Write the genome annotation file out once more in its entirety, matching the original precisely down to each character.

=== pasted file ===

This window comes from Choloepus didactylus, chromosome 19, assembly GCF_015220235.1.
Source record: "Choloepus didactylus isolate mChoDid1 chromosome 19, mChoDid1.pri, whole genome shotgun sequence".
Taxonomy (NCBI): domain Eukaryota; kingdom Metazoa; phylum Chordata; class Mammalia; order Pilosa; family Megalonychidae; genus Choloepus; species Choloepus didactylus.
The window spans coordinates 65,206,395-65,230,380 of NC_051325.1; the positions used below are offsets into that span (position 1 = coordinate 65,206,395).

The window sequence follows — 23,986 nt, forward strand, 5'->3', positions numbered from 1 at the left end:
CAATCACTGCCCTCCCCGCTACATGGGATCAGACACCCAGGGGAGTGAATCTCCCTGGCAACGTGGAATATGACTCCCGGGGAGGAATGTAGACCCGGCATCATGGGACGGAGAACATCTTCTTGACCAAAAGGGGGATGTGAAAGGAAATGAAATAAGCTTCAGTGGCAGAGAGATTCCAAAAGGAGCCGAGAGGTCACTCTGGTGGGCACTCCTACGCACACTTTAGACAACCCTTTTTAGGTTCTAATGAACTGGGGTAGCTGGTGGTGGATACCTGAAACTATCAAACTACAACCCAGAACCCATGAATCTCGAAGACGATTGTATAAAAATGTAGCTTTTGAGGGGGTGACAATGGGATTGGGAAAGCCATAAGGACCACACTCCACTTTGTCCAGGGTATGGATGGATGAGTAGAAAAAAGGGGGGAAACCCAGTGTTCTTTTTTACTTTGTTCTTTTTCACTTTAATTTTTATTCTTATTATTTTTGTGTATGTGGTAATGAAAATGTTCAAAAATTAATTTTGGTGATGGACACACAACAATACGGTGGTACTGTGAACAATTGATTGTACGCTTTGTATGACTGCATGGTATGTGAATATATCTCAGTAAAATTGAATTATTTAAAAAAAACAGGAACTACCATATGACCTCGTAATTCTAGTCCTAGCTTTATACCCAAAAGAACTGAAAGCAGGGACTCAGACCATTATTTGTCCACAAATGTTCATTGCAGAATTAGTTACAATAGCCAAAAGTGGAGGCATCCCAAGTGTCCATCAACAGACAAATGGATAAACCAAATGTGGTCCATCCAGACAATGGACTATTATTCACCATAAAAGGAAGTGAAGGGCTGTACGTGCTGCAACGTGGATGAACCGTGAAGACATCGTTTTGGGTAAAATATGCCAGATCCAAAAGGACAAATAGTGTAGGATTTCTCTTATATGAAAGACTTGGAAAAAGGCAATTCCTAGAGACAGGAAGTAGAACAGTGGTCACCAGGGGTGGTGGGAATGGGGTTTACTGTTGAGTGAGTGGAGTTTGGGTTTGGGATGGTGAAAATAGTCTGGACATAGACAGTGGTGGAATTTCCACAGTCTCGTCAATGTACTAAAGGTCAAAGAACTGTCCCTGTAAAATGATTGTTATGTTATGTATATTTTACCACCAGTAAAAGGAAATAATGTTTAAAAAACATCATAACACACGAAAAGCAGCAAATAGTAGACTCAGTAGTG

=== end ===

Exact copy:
This window comes from Choloepus didactylus, chromosome 19, assembly GCF_015220235.1.
Source record: "Choloepus didactylus isolate mChoDid1 chromosome 19, mChoDid1.pri, whole genome shotgun sequence".
Taxonomy (NCBI): domain Eukaryota; kingdom Metazoa; phylum Chordata; class Mammalia; order Pilosa; family Megalonychidae; genus Choloepus; species Choloepus didactylus.
The window spans coordinates 65,206,395-65,230,380 of NC_051325.1; the positions used below are offsets into that span (position 1 = coordinate 65,206,395).

The window sequence follows — 23,986 nt, forward strand, 5'->3', positions numbered from 1 at the left end:
CAATCACTGCCCTCCCCGCTACATGGGATCAGACACCCAGGGGAGTGAATCTCCCTGGCAACGTGGAATATGACTCCCGGGGAGGAATGTAGACCCGGCATCATGGGACGGAGAACATCTTCTTGACCAAAAGGGGGATGTGAAAGGAAATGAAATAAGCTTCAGTGGCAGAGAGATTCCAAAAGGAGCCGAGAGGTCACTCTGGTGGGCACTCCTACGCACACTTTAGACAACCCTTTTTAGGTTCTAATGAACTGGGGTAGCTGGTGGTGGATACCTGAAACTATCAAACTACAACCCAGAACCCATGAATCTCGAAGACGATTGTATAAAAATGTAGCTTTTGAGGGGGTGACAATGGGATTGGGAAAGCCATAAGGACCACACTCCACTTTGTCCAGGGTATGGATGGATGAGTAGAAAAAAGGGGGGAAACCCAGTGTTCTTTTTTACTTTGTTCTTTTTCACTTTAATTTTTATTCTTATTATTTTTGTGTATGTGGTAATGAAAATGTTCAAAAATTAATTTTGGTGATGGACACACAACAATACGGTGGTACTGTGAACAATTGATTGTACGCTTTGTATGACTGCATGGTATGTGAATATATCTCAGTAAAATTGAATTATTTAAAAAAAACAGGAACTACCATATGACCTCGTAATTCTAGTCCTAGCTTTATACCCAAAAGAACTGAAAGCAGGGACTCAGACCATTATTTGTCCACAAATGTTCATTGCAGAATTAGTTACAATAGCCAAAAGTGGAGGCATCCCAAGTGTCCATCAACAGACAAATGGATAAACCAAATGTGGTCCATCCAGACAATGGACTATTATTCACCATAAAAGGAAGTGAAGGGCTGTACGTGCTGCAACGTGGATGAACCGTGAAGACATCGTTTTGGGTAAAATATGCCAGATCCAAAAGGACAAATAGTGTAGGATTTCTCTTATATGAAAGACTTGGAAAAAGGCAATTCCTAGAGACAGGAAGTAGAACAGTGGTCACCAGGGGTGGTGGGAATGGGGTTTACTGTTGAGTGAGTGGAGTTTGGGTTTGGGATGGTGAAAATAGTCTGGACATAGACAGTGGTGGAATTTCCACAGTCTCGTCAATGTACTAAAGGTCAAAGAACTGTCCCTGTAAAATGATTGTTATGTTATGTATATTTTACCACCAGTAAAAGGAAATAATGTTTAAAAAACATCATAACACACGAAAAGCAGCAAATAGTAGACTCAGTAGTG